Ask students to work in pairs. Write on the board the word “education” and ask students to brainstorm vocabulary related to the topic. Encourage them to mind map to help them revise vocabulary related to this thematic area. Allow them some minutes and get feedback from the whole class. I gave handout 1 to my intermediate students last year, so this year (B2), I will probably need to revise and add the terms in handout 2 explaining difficult vocabulary.
The challenge.Did you know?
In this part of the lesson, students are presented with some confusing terms.
Ask students, in pairs or small groups, to answer the following questions about education, where they will revise some of the vocabulary learned in the previous step. Encourage the use of new vocabulary.
You can get the PDF with the questions here, but isn’t it more appealing to use the Spark below.
Listening. The video: 6 problems with our school system.
Methodology: collaborative retelling
It is a longish video. It lasts almost 6 minutes so I’d suggest breaking it up and asking students to work on different parts of the video. In the video, 6 problems with our education system are mentioned.
This activity will be set as homework.
Introduction. In class, play the first 34 seconds of the video and tell students to give you a summary. They will probably say that the video shows how our system of education has become obsolete and is not preparing children for the real world. Ask them whether they agree with this idea.
Explain that everybody will need to listen to the introduction again (first 34 sec) which summarizes the content of the video.
Tell students the video talks about 6 problems our current education system is facing nowadays.
Form groups of six students and tell them that, in the next lesson, they will be working in groups of six and each of them will share what they have learned about their assigned problem and their opinion on whether this is a real problem in their country providing examples, if possible.Alternatively, you can form groups of 3 students and assign each student two problems.
Assign tasks to the different students in the group
Student 1: Industrial Age values 0:35-1:26
Student 2: Lack of autonomy 1:26-2:18
Student 3: Inauthentic learning 2:18-3:12
Student 4: No room for passion 3:12-4:15
Student 5: Differences in how we learn 4:15-4:40
Student 6: Lecturing 4:40-5:56
Writing. An opinion essay.
Write an opinion essay on the following:
Our current system of education is now outdated and ineffective.
Here’s a nice post I wrote last year which might help you.
Admittedly, I’m in sore need of a respite from the pressure of end-of-the-course classes, but it’s also true that I have a lot of ideas to try and share sitting on the drafts shelf of my mind. Little by little they will see the light.
My students struggle with English spelling. Who doesn’t? Little by little I can see they’re making progress, but unfortunately there are some spelling mistakes that I keep finding in my student’s exams. A quick search on the Internet reveals that the occurrence of these spelling mistakes has little to do with your mother tongue though, admittedly, the quiz is based on my students’ spelling mistakes who are, for the most part, Spanish.
What about you? Do you also make these mistakes? Let’s find out!
Some orthodox and unorthodox techniques to get rid of these spelling mistakes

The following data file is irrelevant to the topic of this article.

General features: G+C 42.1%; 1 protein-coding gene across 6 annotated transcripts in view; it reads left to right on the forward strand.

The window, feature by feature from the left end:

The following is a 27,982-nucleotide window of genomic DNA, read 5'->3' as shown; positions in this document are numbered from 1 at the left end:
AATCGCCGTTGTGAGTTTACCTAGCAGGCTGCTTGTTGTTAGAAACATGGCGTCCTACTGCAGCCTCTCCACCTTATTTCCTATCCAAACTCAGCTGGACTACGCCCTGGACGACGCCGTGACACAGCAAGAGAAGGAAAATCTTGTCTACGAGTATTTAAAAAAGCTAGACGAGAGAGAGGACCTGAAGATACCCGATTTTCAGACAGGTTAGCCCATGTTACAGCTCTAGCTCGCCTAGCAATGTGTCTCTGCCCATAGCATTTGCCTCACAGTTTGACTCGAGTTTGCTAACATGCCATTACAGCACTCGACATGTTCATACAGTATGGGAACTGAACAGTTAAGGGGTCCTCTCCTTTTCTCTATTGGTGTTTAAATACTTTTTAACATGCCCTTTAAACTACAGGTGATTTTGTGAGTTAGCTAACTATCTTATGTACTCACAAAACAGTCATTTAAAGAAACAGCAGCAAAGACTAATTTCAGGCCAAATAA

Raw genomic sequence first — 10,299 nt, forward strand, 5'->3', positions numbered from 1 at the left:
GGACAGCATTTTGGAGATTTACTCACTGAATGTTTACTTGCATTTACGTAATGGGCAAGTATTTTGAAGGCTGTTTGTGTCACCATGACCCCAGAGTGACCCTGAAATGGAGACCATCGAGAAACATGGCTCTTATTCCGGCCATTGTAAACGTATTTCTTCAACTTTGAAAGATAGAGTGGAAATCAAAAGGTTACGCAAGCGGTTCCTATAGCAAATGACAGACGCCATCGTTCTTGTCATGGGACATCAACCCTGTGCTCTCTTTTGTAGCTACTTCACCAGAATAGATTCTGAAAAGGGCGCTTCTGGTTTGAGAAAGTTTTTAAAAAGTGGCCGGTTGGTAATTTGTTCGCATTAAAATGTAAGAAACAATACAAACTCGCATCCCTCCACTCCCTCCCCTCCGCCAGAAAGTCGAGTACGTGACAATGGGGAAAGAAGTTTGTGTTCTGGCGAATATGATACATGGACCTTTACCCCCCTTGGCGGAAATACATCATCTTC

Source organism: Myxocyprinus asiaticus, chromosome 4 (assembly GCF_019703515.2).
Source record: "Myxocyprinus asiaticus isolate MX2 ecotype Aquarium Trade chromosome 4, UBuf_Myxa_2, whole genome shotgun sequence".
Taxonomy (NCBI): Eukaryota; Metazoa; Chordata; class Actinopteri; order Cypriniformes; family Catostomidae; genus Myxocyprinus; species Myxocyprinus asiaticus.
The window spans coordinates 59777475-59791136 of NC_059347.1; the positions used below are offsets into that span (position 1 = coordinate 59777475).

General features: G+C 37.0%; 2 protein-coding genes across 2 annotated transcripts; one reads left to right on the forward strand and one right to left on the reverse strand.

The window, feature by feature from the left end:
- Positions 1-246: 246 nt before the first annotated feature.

Write them down. This is the dull, traditional but effective way of correcting spelling mistakes. Start with one mistake and write it down, at least 10 times. This was my mother’s favourite method. I guess it served two purposes: to help us learn the correct spelling and also to keep us quiet for a while. I can’t blame her. I have 4 siblings and there are 6 years between the youngest and the oldest.
Do the quiz. Do it once and write down all the targeted words you can remember. Take the quiz again. Correct the ones you misspelled. Repeat procedure.
Ask someone to help you. Write a list of the words you have trouble spelling. Write the translation in your own language next to each one. Ask someone in your family to call any of these words at random. Write them down and ask this person to correct them. Once you have mastered the spelling of the words, you might want to buy your helper a drink. He deserves it.
Write a short story. Write the words you seem unable to spell correctly. Make sure you write them down properly. Read them several times. Write a short story containing them and give yourself a high five if you got most of them right. Warning: don’t ask anybody to read it. The story will probably not make any sense at all.
Stick on the wallsof your house flashcards with the correct spelling. I used to do it with phrasal verbs when I was at uni. It worked but my flatmates were not very happy.
Use Quizlet or any other app to create flashcards. This app is great to work with spelling as it offers a variety of games to practise the correct spelling. I’ve made a short video tutorial. See it below.
I love working with posters and these two activities combine some of the elements that guarantee a successful lesson: movement, interaction, visuals and fun.
It is great if you need to revise a number of topics before an oral exam.
Aim: to revise several conversation topics integrating grammar, speaking and writing.
Level: B1 (intermediate and above)
Time: 50 minutes or more
Materials: post-it notes (alternatively, you can use pieces of paper+ Sellotape/blu-tack). I have used the free website Canva to create my posters. You can see them here. I have used the free website wheeldecide to create a wheel for the wh-words. (short video tutorial here)